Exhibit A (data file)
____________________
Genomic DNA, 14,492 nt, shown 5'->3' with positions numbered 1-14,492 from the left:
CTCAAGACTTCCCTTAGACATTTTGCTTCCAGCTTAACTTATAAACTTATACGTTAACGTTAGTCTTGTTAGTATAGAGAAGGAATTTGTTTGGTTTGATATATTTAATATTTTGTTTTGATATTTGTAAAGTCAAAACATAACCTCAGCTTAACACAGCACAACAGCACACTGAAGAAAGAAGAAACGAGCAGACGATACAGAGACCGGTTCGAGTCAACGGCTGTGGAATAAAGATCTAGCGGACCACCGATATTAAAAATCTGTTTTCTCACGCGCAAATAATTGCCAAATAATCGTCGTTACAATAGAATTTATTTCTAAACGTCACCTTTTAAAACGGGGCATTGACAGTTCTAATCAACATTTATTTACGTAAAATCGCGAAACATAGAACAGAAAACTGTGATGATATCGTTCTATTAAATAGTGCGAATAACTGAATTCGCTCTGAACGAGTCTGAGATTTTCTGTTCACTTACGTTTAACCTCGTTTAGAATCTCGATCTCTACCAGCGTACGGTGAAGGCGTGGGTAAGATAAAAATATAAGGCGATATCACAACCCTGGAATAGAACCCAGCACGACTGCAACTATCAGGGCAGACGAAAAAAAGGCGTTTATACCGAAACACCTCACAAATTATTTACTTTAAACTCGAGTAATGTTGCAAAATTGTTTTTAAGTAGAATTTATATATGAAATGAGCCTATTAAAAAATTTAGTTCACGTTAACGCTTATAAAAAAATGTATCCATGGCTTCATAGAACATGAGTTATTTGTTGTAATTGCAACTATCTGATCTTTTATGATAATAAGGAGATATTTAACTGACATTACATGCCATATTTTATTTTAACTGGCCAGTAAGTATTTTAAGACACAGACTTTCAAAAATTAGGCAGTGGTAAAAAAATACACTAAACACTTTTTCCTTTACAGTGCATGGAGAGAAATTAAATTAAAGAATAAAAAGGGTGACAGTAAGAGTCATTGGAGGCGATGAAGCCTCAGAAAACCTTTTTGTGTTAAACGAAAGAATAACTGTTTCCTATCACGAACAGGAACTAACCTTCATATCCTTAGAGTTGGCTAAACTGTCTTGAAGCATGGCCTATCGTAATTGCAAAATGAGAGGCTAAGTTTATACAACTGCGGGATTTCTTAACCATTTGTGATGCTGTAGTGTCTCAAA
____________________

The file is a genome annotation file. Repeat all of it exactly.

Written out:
Genomic DNA, 14,492 nt, shown 5'->3' with positions numbered 1-14,492 from the left:
CTCAAGACTTCCCTTAGACATTTTGCTTCCAGCTTAACTTATAAACTTATACGTTAACGTTAGTCTTGTTAGTATAGAGAAGGAATTTGTTTGGTTTGATATATTTAATATTTTGTTTTGATATTTGTAAAGTCAAAACATAACCTCAGCTTAACACAGCACAACAGCACACTGAAGAAAGAAGAAACGAGCAGACGATACAGAGACCGGTTCGAGTCAACGGCTGTGGAATAAAGATCTAGCGGACCACCGATATTAAAAATCTGTTTTCTCACGCGCAAATAATTGCCAAATAATCGTCGTTACAATAGAATTTATTTCTAAACGTCACCTTTTAAAACGGGGCATTGACAGTTCTAATCAACATTTATTTACGTAAAATCGCGAAACATAGAACAGAAAACTGTGATGATATCGTTCTATTAAATAGTGCGAATAACTGAATTCGCTCTGAACGAGTCTGAGATTTTCTGTTCACTTACGTTTAACCTCGTTTAGAATCTCGATCTCTACCAGCGTACGGTGAAGGCGTGGGTAAGATAAAAATATAAGGCGATATCACAACCCTGGAATAGAACCCAGCACGACTGCAACTATCAGGGCAGACGAAAAAAAGGCGTTTATACCGAAACACCTCACAAATTATTTACTTTAAACTCGAGTAATGTTGCAAAATTGTTTTTAAGTAGAATTTATATATGAAATGAGCCTATTAAAAAATTTAGTTCACGTTAACGCTTATAAAAAAATGTATCCATGGCTTCATAGAACATGAGTTATTTGTTGTAATTGCAACTATCTGATCTTTTATGATAATAAGGAGATATTTAACTGACATTACATGCCATATTTTATTTTAACTGGCCAGTAAGTATTTTAAGACACAGACTTTCAAAAATTAGGCAGTGGTAAAAAAATACACTAAACACTTTTTCCTTTACAGTGCATGGAGAGAAATTAAATTAAAGAATAAAAAGGGTGACAGTAAGAGTCATTGGAGGCGATGAAGCCTCAGAAAACCTTTTTGTGTTAAACGAAAGAATAACTGTTTCCTATCACGAACAGGAACTAACCTTCATATCCTTAGAGTTGGCTAAACTGTCTTGAAGCATGGCCTATCGTAATTGCAAAATGAGAGGCTAAGTTTATACAACTGCGGGATTTCTTAACCATTTGTGATGCTGTAGTGTCTCAAA